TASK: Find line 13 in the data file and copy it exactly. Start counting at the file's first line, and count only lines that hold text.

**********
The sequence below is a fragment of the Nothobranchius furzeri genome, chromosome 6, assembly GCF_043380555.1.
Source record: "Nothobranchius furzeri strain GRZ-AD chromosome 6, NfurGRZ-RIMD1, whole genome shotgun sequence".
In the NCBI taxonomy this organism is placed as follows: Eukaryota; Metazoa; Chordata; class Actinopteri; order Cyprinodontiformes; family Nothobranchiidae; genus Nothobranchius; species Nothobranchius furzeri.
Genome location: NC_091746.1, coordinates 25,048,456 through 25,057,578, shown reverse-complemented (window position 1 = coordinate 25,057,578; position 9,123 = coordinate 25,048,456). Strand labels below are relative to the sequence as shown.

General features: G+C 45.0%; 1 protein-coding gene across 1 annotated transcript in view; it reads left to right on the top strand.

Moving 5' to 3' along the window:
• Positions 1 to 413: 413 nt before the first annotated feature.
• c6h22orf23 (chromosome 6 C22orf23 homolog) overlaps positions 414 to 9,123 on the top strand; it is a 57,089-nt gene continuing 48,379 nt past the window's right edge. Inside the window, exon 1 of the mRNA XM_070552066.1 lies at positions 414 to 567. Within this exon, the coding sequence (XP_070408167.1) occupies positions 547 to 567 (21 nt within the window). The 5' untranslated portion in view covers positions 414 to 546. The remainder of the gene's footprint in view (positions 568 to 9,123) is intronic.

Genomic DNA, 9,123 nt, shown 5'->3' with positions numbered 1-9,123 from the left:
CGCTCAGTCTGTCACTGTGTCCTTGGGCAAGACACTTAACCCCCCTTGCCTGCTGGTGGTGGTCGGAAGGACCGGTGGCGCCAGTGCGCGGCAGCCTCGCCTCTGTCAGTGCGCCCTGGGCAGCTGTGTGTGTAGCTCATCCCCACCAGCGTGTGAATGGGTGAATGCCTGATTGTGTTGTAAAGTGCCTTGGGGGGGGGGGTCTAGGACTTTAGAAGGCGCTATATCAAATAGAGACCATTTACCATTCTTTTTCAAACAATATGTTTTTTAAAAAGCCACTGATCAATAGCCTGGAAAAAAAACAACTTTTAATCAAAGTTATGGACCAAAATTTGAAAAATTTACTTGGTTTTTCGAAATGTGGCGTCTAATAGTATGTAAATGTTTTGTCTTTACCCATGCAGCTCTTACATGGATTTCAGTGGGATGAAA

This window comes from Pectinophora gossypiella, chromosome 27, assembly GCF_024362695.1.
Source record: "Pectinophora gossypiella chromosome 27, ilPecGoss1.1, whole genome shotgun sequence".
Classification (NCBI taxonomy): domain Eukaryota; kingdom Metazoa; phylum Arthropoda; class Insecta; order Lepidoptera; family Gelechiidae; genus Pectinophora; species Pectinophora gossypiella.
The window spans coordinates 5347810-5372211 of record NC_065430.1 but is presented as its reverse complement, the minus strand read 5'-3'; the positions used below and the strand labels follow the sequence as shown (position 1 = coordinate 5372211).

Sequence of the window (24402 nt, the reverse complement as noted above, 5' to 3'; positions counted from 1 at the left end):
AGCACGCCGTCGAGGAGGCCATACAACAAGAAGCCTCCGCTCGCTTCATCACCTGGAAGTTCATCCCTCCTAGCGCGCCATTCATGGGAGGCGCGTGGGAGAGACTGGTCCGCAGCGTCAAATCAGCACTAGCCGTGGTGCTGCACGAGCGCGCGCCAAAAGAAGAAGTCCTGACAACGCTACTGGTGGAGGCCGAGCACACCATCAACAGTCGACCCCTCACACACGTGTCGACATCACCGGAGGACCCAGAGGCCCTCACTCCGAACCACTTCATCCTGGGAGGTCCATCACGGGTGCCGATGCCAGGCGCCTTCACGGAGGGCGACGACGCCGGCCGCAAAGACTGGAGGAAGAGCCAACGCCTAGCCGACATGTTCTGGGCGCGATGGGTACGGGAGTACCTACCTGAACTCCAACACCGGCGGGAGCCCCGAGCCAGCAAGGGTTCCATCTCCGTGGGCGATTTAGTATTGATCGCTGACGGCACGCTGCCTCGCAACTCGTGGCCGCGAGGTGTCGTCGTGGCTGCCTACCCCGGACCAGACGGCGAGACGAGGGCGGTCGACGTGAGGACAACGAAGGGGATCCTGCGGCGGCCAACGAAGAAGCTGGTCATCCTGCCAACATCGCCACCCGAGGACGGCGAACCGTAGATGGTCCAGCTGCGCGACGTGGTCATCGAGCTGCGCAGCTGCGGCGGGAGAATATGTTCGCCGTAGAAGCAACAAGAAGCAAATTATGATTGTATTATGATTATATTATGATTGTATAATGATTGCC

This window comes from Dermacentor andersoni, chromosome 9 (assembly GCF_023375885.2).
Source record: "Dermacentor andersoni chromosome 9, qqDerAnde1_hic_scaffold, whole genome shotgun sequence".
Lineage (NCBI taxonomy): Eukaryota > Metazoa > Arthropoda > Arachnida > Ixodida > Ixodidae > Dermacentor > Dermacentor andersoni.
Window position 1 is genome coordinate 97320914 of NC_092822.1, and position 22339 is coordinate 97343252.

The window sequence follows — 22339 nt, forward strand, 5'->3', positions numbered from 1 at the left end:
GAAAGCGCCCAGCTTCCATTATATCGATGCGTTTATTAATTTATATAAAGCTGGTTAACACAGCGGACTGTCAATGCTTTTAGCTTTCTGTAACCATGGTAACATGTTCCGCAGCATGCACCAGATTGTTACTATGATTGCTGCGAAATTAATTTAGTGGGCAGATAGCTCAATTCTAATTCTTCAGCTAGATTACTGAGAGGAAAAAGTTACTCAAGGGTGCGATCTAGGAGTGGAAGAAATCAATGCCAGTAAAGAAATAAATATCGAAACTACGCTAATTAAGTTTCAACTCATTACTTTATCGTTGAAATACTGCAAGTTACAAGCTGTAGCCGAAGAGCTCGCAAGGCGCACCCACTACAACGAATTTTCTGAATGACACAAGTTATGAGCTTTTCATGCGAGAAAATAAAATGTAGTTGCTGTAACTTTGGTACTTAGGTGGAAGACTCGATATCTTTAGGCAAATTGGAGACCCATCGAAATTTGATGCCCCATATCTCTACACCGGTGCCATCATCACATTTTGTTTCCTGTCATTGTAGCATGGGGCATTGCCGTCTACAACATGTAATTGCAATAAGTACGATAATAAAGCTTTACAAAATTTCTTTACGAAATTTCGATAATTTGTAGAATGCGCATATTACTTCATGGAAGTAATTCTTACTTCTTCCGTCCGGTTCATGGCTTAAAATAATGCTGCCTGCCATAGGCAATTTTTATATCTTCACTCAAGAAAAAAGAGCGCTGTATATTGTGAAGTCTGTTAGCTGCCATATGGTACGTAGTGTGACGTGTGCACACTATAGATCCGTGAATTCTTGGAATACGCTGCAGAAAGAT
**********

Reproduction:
Classification (NCBI taxonomy): domain Eukaryota; kingdom Metazoa; phylum Arthropoda; class Insecta; order Lepidoptera; family Gelechiidae; genus Pectinophora; species Pectinophora gossypiella.